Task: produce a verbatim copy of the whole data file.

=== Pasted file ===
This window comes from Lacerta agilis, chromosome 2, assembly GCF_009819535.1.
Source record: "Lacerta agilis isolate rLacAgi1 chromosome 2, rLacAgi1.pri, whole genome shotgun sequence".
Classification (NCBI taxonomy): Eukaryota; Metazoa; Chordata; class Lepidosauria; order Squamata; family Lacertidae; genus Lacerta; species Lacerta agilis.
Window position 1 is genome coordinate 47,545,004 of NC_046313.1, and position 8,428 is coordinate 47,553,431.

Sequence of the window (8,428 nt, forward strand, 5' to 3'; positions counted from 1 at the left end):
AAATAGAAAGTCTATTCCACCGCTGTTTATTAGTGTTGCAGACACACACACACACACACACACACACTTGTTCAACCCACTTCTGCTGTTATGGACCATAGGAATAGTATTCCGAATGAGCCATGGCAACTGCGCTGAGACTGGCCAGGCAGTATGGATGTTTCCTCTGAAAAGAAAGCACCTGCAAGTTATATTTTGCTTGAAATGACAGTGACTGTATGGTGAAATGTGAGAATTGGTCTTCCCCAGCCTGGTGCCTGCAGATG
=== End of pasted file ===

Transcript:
This window comes from Lacerta agilis, chromosome 2, assembly GCF_009819535.1.
Source record: "Lacerta agilis isolate rLacAgi1 chromosome 2, rLacAgi1.pri, whole genome shotgun sequence".
Classification (NCBI taxonomy): Eukaryota; Metazoa; Chordata; class Lepidosauria; order Squamata; family Lacertidae; genus Lacerta; species Lacerta agilis.
Window position 1 is genome coordinate 47,545,004 of NC_046313.1, and position 8,428 is coordinate 47,553,431.

Sequence of the window (8,428 nt, forward strand, 5' to 3'; positions counted from 1 at the left end):
AAATAGAAAGTCTATTCCACCGCTGTTTATTAGTGTTGCAGACACACACACACACACACACACACACTTGTTCAACCCACTTCTGCTGTTATGGACCATAGGAATAGTATTCCGAATGAGCCATGGCAACTGCGCTGAGACTGGCCAGGCAGTATGGATGTTTCCTCTGAAAAGAAAGCACCTGCAAGTTATATTTTGCTTGAAATGACAGTGACTGTATGGTGAAATGTGAGAATTGGTCTTCCCCAGCCTGGTGCCTGCAGATG